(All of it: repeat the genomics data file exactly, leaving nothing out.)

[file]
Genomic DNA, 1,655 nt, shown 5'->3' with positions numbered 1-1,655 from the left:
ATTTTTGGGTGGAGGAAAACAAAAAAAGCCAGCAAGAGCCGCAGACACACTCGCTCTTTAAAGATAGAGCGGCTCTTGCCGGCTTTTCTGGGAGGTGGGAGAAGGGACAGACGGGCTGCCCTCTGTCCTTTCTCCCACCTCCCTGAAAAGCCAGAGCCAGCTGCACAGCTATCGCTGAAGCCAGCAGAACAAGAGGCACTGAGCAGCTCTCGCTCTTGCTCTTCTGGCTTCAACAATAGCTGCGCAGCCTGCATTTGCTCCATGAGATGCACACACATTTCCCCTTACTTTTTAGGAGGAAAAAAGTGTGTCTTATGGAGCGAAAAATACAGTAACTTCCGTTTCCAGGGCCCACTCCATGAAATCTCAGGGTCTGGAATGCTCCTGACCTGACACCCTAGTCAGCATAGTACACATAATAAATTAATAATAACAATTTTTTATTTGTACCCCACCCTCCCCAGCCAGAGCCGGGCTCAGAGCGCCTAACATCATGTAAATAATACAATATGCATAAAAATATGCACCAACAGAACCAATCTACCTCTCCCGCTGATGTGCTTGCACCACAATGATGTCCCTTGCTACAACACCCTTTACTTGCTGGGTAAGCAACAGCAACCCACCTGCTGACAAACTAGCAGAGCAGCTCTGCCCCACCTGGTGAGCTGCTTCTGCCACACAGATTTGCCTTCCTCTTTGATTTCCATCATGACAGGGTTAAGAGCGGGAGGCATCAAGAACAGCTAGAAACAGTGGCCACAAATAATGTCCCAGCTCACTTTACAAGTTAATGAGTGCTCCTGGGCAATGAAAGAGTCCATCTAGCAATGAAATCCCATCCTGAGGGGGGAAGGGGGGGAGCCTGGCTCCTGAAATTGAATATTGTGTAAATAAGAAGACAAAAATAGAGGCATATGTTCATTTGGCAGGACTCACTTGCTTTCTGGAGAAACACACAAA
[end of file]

Genomic DNA, 1,655 nt, shown 5'->3' with positions numbered 1-1,655 from the left:
ATTTTTGGGTGGAGGAAAACAAAAAAAGCCAGCAAGAGCCGCAGACACACTCGCTCTTTAAAGATAGAGCGGCTCTTGCCGGCTTTTCTGGGAGGTGGGAGAAGGGACAGACGGGCTGCCCTCTGTCCTTTCTCCCACCTCCCTGAAAAGCCAGAGCCAGCTGCACAGCTATCGCTGAAGCCAGCAGAACAAGAGGCACTGAGCAGCTCTCGCTCTTGCTCTTCTGGCTTCAACAATAGCTGCGCAGCCTGCATTTGCTCCATGAGATGCACACACATTTCCCCTTACTTTTTAGGAGGAAAAAAGTGTGTCTTATGGAGCGAAAAATACAGTAACTTCCGTTTCCAGGGCCCACTCCATGAAATCTCAGGGTCTGGAATGCTCCTGACCTGACACCCTAGTCAGCATAGTACACATAATAAATTAATAATAACAATTTTTTATTTGTACCCCACCCTCCCCAGCCAGAGCCGGGCTCAGAGCGCCTAACATCATGTAAATAATACAATATGCATAAAAATATGCACCAACAGAACCAATCTACCTCTCCCGCTGATGTGCTTGCACCACAATGATGTCCCTTGCTACAACACCCTTTACTTGCTGGGTAAGCAACAGCAACCCACCTGCTGACAAACTAGCAGAGCAGCTCTGCCCCACCTGGTGAGCTGCTTCTGCCACACAGATTTGCCTTCCTCTTTGATTTCCATCATGACAGGGTTAAGAGCGGGAGGCATCAAGAACAGCTAGAAACAGTGGCCACAAATAATGTCCCAGCTCACTTTACAAGTTAATGAGTGCTCCTGGGCAATGAAAGAGTCCATCTAGCAATGAAATCCCATCCTGAGGGGGGAAGGGGGGGAGCCTGGCTCCTGAAATTGAATATTGTGTAAATAAGAAGACAAAAATAGAGGCATATGTTCATTTGGCAGGACTCACTTGCTTTCTGGAGAAACACACAAA